The Chinese government announced Wednesday that it would quarantine the city of Wuhan, the center of an outbreak of a new viral disease that has (officially) killed 17 people and infected more than 500.
A paper in PNAS reports evidence that supports this explanation, showing that killer whale grandmas who have stopped reproducing do a better job of helping their grandchildren to survive than grandmothers who are still having babies of their own.
Fortunately, wildlife biologist and science communicator David Steen has taken the most common snake myths, tall tales and snake safety rules and applied real science to them in his wildly entertaining Secrets of Snakes: The Science Beyond the Myths (Texas A&M University Press).A lot of our wildlife myths are about creatures that we believe we know.
A light edit for coherence: Trump believes—and by all indications this is true belief, not posturing —that after the Democratic National Committee was hacked in 2016, the DNC gave a physical server to Ukrainian cybersecurity company CrowdStrike and refused to let the FBI see the evidence.
After it encoded the original set of emoji from Japanese cellphone carriers, Unicode started looking to search results: If you submit a proposal for a new emoji, you need to provide screenshots showing how many webpages are found when you search for its associated word or phrase in Google Search, Bing Search, and Google Video Search, plus Google Trends.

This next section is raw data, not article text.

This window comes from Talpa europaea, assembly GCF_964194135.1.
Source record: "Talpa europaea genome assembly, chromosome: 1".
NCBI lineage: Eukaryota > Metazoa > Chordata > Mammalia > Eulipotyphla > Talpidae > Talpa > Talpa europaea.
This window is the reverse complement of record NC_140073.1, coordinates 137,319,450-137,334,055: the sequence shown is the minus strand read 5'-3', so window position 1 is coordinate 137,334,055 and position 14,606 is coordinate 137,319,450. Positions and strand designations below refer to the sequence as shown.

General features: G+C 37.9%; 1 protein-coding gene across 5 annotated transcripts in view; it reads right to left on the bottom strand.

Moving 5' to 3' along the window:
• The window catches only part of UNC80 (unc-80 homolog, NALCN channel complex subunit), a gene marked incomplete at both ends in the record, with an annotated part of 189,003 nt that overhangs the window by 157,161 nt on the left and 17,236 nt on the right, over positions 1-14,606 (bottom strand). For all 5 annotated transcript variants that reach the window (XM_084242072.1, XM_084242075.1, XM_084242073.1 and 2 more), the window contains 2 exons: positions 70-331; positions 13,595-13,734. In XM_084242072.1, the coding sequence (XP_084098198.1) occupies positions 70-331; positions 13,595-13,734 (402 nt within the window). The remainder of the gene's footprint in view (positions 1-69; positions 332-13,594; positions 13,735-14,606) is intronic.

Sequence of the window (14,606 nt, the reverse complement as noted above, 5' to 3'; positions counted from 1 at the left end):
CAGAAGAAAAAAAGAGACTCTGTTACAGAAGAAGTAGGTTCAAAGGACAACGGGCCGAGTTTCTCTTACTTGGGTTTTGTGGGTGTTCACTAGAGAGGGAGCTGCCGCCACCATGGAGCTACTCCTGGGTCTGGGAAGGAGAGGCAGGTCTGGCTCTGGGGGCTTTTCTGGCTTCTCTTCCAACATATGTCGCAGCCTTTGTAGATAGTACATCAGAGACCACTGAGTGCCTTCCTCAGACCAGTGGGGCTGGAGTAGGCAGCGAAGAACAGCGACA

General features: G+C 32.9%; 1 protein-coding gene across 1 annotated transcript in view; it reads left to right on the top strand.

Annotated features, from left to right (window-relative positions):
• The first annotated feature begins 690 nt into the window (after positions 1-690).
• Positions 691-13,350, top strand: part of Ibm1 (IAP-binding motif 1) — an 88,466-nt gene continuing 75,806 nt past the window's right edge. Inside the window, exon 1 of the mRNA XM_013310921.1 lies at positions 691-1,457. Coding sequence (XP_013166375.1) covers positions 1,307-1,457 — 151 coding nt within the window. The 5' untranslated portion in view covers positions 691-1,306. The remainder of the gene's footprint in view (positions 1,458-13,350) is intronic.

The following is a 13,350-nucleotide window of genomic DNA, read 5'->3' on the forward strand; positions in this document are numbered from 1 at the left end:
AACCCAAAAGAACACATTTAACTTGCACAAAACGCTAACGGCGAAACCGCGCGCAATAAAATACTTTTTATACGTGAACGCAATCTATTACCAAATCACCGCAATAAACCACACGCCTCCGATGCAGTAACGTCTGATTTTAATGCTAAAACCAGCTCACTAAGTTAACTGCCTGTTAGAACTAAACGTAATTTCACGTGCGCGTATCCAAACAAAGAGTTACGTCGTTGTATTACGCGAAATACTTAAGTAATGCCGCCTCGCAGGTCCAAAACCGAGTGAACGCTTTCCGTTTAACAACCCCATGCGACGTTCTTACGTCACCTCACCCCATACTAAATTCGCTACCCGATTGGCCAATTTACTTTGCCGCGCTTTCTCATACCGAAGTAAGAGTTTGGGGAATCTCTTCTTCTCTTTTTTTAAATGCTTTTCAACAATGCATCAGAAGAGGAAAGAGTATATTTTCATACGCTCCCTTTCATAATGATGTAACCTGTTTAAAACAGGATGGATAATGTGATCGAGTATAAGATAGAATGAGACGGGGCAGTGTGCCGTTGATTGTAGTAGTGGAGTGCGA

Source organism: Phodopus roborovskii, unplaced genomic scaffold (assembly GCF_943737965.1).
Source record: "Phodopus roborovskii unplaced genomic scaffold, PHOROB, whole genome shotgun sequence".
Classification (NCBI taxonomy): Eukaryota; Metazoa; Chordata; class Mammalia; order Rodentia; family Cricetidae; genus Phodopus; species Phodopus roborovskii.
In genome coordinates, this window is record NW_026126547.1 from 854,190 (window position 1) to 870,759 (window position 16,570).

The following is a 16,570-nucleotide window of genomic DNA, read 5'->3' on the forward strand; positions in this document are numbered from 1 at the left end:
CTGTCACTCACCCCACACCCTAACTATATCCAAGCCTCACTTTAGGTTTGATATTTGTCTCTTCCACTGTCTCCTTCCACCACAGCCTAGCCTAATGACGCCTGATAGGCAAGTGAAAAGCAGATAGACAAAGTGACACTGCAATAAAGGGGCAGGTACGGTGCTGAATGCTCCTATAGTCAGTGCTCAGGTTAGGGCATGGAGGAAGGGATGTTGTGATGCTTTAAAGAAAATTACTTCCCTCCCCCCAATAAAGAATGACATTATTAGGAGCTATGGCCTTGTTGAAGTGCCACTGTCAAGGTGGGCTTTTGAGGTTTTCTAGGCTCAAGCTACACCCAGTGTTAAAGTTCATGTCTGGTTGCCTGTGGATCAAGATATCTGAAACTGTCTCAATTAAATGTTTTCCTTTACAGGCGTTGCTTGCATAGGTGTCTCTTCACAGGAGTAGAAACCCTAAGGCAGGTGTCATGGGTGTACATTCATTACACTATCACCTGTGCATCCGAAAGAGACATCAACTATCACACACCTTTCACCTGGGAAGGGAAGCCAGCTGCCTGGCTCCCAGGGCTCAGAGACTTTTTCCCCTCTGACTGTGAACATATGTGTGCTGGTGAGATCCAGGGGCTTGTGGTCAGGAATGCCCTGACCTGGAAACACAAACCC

Nearly three years since US intelligence agencies collectively stated that the Kremlin had hacked the Democratic National Committee, President Donald Trump still takes every opportunity to publicly downplay and dismiss the facts about Russia's interference in the 2016 election.
But in this case, the threats made the news because local law enforcement officials took preventative action, including obtaining a court order that allowed them to temporarily remove 12 guns from the man's possession.
After a month, I was able to convince a colleague with deep cryptocurrency knowledge, someone who’d followed every twist and turn of the Satoshi saga, that Le Roux was the odds-on solution to the mystery of who created bitcoin.
And unlike the kinds of DNA technologies police have been using for decades to match crime scene samples to suspects, the genetic profiles generated for genealogy purposes hold a lot more information—including sensitive health information .Defense attorney Rachel Forde discusses evidence in the trial of William Talbott, who was found guilty Friday for the 1987 slayings of Jay Cook and Tanya Van Cuylenborg.
In the spring of 2012, after Moulton had been promoted to detective, a student from Belmont High walked into the police station and told Moulton that someone she hadn’t met and knew only as Seth Williams had been texting and hounding her for naked photos.
Deputy prosecutor Justin Harleman described the groundbreaking forensic technique to the jury Friday, including how a genetic profile of crime scene DNA was uploaded to a public genealogy database.
Then this spring, the Health Evidence Review Commission, which guides reimbursement decisions, considered new limits: Patients with certain chronic pain conditions would gain coverage for alternative treatments under Medicaid but would have to taper off opioids, even if they have been stable on their doses for many years.
“We need to have process representation to understand these mechanisms,” says Eric Kort, an atmospheric scientist at the University of Michigan, “so we can say, for example, with certain changes to temperature and the hydrological cycle, we’d expect methane emissions to increase by X amount.” Without that understanding, Kort suggests, we’re unable to answer some important questions about what looms ahead.